Ja­pan sanc­tions hurt China ties

Tokyo pe­nal­izes 4 Chi­nese firms, one per­son over North Korea trade

Global Times - Weekend - - FRONT PAGE - By Liu Xin

China said on Fri­day that Ja­pan’s sanc­tions on a num­ber of com­pa­nies and in­di­vid­u­als linked to trad­ing with North Korea, which in­volved four Chi­nese com­pa­nies and one per­son, have se­verely dam­aged China’s in­ter­ests and sovereignty, and will cre­ate new po­lit­i­cal ob­sta­cles to China-Ja­pan ties.

“China is strongly dis­sat­is­fied with and op­poses Ja­pan’s uni­lat­eral ac­tions,” Chi­nese for­eign min­istry spokesper­son Hua Chun­y­ing told a press brief­ing on Fri­day.

China has fully im­ple­mented UN Se­cu­rity Coun­cil sanc­tions on North Korea and op­poses uni­lat­eral sanc­tions from any coun­try, es­pe­cially those tar­get­ing Chi­nese com­pa­nies or in­di­vid­u­als, Hua said.

Ja­pan’s Cab­i­net on Fri­day ap­proved the im­po­si­tion of new sanc­tions on a num­ber of com­pa­nies and in­di­vid­u­als from China, Namibia and North Korea in a bid to fur­ther pres­sure Py­ongyang over its nu­clear and bal­lis­tic mis­sile pro­grams, Ky­odo News re­ported.

Tokyo iden­ti­fied four Chi­nese com­pa­nies and two Namib­ian firms, as well as one Chi­nese in­di­vid­ual and a North Korean in­di­vid­ual as new tar­gets of sanc­tions, ac­cord­ing to Ky­odo News.

Hua said that Ja­pan’s move has se­verely dam­aged China’s in­ter­ests and ju­di­cial sovereignty and will cre­ate new po­lit­i­cal ob­sta­cles to Chi­naJa­pan ties.

“China is ask­ing Ja­pan to stop its wrong moves, and Ja­pan should shoul­der the con­se­quences if it in­sists on do­ing so,” Hua said.

“Ja­pan’s sanc­tions are in step with the US and would neg­a­tively in­flu­ence the re­la­tions be­tween China and Ja­pan,” Zhou Yong­sheng, a pro­fes­sor at the China For­eign Af­fairs Univer­sity’s In­sti­tute of In­ter­na­tional Re­la­tions, told the Global Times on Fri­day.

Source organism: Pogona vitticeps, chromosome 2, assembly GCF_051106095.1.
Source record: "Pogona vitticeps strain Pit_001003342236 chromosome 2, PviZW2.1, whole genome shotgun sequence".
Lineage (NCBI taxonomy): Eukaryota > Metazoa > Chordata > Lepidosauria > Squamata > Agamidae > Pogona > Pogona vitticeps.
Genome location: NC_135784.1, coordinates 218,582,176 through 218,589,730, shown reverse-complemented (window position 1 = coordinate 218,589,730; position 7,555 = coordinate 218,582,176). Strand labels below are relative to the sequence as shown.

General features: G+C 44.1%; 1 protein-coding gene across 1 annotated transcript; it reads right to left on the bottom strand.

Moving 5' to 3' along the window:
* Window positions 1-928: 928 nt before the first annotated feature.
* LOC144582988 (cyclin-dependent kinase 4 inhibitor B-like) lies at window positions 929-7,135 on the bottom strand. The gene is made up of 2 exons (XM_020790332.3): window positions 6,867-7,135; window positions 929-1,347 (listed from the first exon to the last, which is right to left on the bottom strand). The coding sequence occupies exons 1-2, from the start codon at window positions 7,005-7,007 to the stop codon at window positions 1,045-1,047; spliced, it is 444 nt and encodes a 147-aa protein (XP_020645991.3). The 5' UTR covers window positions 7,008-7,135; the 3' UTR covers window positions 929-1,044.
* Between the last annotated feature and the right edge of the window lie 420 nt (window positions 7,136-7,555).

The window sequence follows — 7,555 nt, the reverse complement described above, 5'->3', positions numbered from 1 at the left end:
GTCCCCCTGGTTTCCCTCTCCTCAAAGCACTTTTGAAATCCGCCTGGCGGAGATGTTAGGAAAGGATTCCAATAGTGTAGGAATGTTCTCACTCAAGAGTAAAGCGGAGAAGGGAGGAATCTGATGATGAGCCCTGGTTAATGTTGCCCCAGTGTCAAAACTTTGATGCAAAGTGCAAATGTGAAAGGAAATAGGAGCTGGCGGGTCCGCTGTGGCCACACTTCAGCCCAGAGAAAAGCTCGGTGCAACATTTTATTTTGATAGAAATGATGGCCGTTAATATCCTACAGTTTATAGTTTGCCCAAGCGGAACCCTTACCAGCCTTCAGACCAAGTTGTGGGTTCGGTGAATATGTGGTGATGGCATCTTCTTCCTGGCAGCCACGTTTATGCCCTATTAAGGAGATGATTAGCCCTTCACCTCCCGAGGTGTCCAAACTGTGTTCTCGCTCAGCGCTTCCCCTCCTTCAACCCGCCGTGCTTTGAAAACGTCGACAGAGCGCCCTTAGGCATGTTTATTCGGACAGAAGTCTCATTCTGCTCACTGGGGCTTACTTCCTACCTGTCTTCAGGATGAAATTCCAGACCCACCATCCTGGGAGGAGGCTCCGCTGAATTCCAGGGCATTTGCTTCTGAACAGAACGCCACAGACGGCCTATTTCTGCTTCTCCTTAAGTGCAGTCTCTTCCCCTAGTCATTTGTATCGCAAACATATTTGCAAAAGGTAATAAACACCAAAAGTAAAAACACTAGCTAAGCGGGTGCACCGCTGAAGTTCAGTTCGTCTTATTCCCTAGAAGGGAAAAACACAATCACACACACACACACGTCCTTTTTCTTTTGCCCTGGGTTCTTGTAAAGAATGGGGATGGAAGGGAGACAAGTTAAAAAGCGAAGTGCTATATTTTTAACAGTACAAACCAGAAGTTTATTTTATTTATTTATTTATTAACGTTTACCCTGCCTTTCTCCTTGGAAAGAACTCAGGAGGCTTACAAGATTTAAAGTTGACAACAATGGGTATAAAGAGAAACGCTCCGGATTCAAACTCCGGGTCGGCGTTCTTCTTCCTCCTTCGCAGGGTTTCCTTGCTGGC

This year marks the 45th an­niver­sary of the nor­mal­iza­tion of China-Ja­pan re­la­tions. The two coun­tries re­stored diplo­matic re­la­tions in 1972 after reach­ing an im­por­tant con­sen­sus on prop­erly han­dling his­tory, Tai­wan ques­tion, the Diaoyu Is­lands and other is­sues.

The US Trea­sury Depart­ment slapped eco­nomic sanc­tions on 10 com­pa­nies and six peo­ple from China and Rus­sia on Tues­day, claim­ing that the mea­sures are aimed at stop­ping them from do­ing busi­ness with North Korea, which fun­nels the money it re­ceives to its nu­clear and mis­sile pro­grams, Reuters re­ported.

“By im­pos­ing the sanc­tions, Ja­pan is co­op­er­at­ing with the US and fur­ther ce­ment­ing the US-Ja­pan al­liance,” Lü Yaodong, di­rec­tor of the Depart­ment of Ja­panese Diplo­macy at the In­sti­tute of Ja­panese Stud­ies of the Chi­nese Academy of So­cial Sci­ences, told the Global Times on Fri­day.

Lü said that pre­vi­ous ex­pe­ri­ences have shown that in­stead of solv­ing the Korean Penin­sula nu­clear is­sue, uni­lat­eral sanc­tions and mil­i­tary drills have wors­ened the sit­u­a­tion.

The US-Ja­pan al­liance is not lead­ing ef­forts to main­tain peace as they have claimed, and is af­fect­ing re­gional sta­bil­ity, Lü said.

“China has al­ways op­posed any uni­lat­eral ac­tion out­side of UN res­o­lu­tions, and urges all par­ties to ex­er­cise re­straint, in­stead of im­pos­ing sanc­tions and adding to mil­i­tary threats,” Lü said, adding that China be­lieves all par­ties should re­turn to the ne­go­ti­at­ing ta­ble as the most prac­ti­ca­ble way of re­solv­ing the Korean Penin­sula is­sue.

The UN Se­cu­rity Coun­cil on Au­gust 5 passed a res­o­lu­tion im­pos­ing new sanc­tions on North Korea for its con­tin­ued in­ter­con­ti­nen­tal bal­lis­tic mis­sile tests. The lat­est sanc­tions slashed North Korea’s an­nual ex­port rev­enue of $3 bil­lion by more than a third, CNN re­ported.

And the US is us­ing the Korean Penin­sula nu­clear is­sue as an ex­cuse to in­crease its mil­i­tary pres­ence in the Asia-Pa­cific re­gion, and Ja­pan will do so as well, Lü said, not­ing that Ja­pan has in­creased its 2018 mil­i­tary bud­get.

The Ja­panese De­fense Min­istry plans to seek a bud­get of 5.26 tril­lion yen ($48.1 bil­lion) for fis­cal year 2018 to strengthen its bal­lis­tic mis­sile de­fense ca­pa­bil­i­ties, Ja­panese news­pa­per The Mainichi re­ported on Wed­nes­day.

“Ja­pan should be more pru­dent in deal­ing with the Korean Penin­sula is­sue. In­stead of ig­nor­ing its neigh­bors’ po­si­tions, it should be re­spon­si­ble for safe­guard­ing re­gional sta­bil­ity,” Lü said.

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